My story began long ago, in Bogotá, Colombia. I was from a proud, military family. I worked for a bilingual school. But behind closed doors, I was in an abusive relationship. I covered the marks on my face, and explained away the stitches – a car accident, a trip on the stairs. I shamed myself into silence.
And then my daughter was born.
Suddenly my fear was not only for myself. I knew what my daughter’s father was capable of. We had to escape and the United States was our only chance to change our destinies. So we fled.
When we arrived in Maryland, I felt a sense of peace. My visa was still pending, but I met a man and eventually we were married. I thought, this time, it would be different.
But I was wrong.
Within a year, I was completely isolated. My husband controlled my emails and phone calls, he separated me from my daughter for hours at a time, and the physical and emotional abuse were constant. He even filed a restraining order against me when I fought back.
My husband, a U.S. citizen, took away the papers that guaranteed my legal residency and threatened to report me to immigration if I ever left him. He held all of the power, and I lived in fear, yet again.
Escaping my husband’s abuse was the greatest ordeal of my life. With little understanding of the laws put in place to protect women and mothers like me, and no access to my residency documents, I was shamed and scared into silence. Reaching out for help and safety seemed impossible. It took everything I had to find the courage to go to the police for help.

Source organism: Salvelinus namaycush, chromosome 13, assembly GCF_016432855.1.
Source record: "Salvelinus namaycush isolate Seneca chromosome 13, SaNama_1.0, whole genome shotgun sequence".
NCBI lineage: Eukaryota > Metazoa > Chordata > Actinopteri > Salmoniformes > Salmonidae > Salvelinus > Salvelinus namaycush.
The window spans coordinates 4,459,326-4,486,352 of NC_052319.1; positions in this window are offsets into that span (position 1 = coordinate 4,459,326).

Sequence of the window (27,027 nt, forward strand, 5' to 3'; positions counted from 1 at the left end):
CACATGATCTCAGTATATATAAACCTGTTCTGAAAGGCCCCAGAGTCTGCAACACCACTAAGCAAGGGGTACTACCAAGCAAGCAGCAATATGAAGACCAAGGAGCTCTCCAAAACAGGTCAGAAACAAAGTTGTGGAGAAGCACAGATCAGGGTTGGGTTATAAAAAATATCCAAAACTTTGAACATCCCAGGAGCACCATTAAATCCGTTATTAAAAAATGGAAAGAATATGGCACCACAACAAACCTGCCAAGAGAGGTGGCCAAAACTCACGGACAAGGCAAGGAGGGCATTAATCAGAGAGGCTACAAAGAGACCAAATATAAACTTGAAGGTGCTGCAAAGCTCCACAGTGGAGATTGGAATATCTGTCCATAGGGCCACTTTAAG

That was 10 years ago. That was when women like me weren’t afraid to go to the police.
If my journey had been today, I would not have gone to the police. With today’s policies, and reports of law enforcement facilitating the deportation of undocumented survivors, I would have feared them. Like so many immigrant women today, I would fear being sent back to a country I no longer call home, being re-victimized by violence, and being separated from my daughter forever.
For the past 20 years, Tahirih has answered more than 22,000 pleas for help from women like me. However, the need for assistance is more acute today than at any point in Tahirih’s history – the climate of fear is more widespread than ever and we are able to assist only 1 in 10 women and girls who reach out for help.
Tahirih gave me the life line I needed.
I am a mother. A survivor. An advocate. I fight to shine a light on the most basic of human rights – to live in safety and with dignity. There are thousands of women and children waiting to find justice, safety, and a life without fear. Through Tahirih, you and I can help them.
I stand with Tahirih, and I stand with you – our most generous supporters. Please stand with me!
Thank you for taking the time to read my letter and warm wishes to you and your family.